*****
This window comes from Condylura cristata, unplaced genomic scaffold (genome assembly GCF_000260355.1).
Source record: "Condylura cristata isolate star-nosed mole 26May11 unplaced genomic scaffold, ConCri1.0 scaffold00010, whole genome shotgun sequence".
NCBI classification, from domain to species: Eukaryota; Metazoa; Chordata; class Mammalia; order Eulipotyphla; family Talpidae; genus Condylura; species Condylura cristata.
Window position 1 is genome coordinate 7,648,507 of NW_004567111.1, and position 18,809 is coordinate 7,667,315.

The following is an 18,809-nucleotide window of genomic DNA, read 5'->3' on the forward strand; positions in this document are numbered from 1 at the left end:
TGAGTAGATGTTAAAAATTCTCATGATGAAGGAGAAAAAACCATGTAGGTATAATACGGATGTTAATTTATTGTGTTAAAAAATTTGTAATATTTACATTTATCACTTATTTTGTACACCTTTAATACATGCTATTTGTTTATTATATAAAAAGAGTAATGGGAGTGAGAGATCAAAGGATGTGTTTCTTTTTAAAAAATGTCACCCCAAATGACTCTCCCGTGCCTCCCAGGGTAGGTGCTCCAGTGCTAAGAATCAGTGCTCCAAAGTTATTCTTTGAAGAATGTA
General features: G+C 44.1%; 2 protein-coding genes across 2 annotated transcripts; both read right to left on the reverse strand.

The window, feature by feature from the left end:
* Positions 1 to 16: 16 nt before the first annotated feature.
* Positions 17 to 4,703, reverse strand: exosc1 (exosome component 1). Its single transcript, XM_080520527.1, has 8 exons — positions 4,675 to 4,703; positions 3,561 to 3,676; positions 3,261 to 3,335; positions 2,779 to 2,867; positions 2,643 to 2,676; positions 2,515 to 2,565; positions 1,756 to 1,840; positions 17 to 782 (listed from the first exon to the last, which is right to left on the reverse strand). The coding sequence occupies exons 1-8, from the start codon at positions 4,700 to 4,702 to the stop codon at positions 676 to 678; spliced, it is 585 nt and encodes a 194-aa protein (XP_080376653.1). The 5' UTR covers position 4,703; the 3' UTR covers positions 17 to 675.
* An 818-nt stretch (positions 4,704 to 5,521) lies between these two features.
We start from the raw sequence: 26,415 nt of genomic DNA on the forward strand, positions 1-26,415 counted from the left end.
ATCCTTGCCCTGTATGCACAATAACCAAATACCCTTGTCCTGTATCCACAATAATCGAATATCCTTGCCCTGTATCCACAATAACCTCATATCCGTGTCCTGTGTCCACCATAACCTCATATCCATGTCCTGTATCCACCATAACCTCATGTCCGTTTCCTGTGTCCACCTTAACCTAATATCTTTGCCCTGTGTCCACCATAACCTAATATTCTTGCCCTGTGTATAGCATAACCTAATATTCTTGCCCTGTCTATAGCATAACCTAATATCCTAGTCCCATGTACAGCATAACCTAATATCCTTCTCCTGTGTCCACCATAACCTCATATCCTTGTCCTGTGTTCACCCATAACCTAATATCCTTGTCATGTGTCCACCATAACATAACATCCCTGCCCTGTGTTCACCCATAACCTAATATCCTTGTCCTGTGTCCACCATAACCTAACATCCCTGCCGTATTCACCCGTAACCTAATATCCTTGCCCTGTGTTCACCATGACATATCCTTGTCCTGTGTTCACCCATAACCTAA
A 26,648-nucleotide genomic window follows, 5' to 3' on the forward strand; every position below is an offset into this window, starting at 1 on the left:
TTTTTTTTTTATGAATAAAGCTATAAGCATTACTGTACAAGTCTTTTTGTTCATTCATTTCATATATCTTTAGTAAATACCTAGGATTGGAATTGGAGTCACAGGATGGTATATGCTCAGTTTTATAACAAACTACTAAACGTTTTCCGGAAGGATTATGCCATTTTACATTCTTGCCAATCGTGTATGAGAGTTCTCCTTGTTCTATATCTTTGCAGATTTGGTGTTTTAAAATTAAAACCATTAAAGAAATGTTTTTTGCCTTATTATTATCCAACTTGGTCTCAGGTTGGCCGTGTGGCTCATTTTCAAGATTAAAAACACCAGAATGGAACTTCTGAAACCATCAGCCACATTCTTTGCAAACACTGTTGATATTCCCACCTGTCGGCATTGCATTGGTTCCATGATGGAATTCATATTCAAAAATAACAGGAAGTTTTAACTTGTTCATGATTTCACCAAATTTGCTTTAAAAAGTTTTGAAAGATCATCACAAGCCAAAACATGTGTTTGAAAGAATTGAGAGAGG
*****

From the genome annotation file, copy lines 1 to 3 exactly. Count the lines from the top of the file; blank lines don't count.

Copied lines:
This window comes from Condylura cristata, unplaced genomic scaffold (genome assembly GCF_000260355.1).
Source record: "Condylura cristata isolate star-nosed mole 26May11 unplaced genomic scaffold, ConCri1.0 scaffold00010, whole genome shotgun sequence".
NCBI classification, from domain to species: Eukaryota; Metazoa; Chordata; class Mammalia; order Eulipotyphla; family Talpidae; genus Condylura; species Condylura cristata.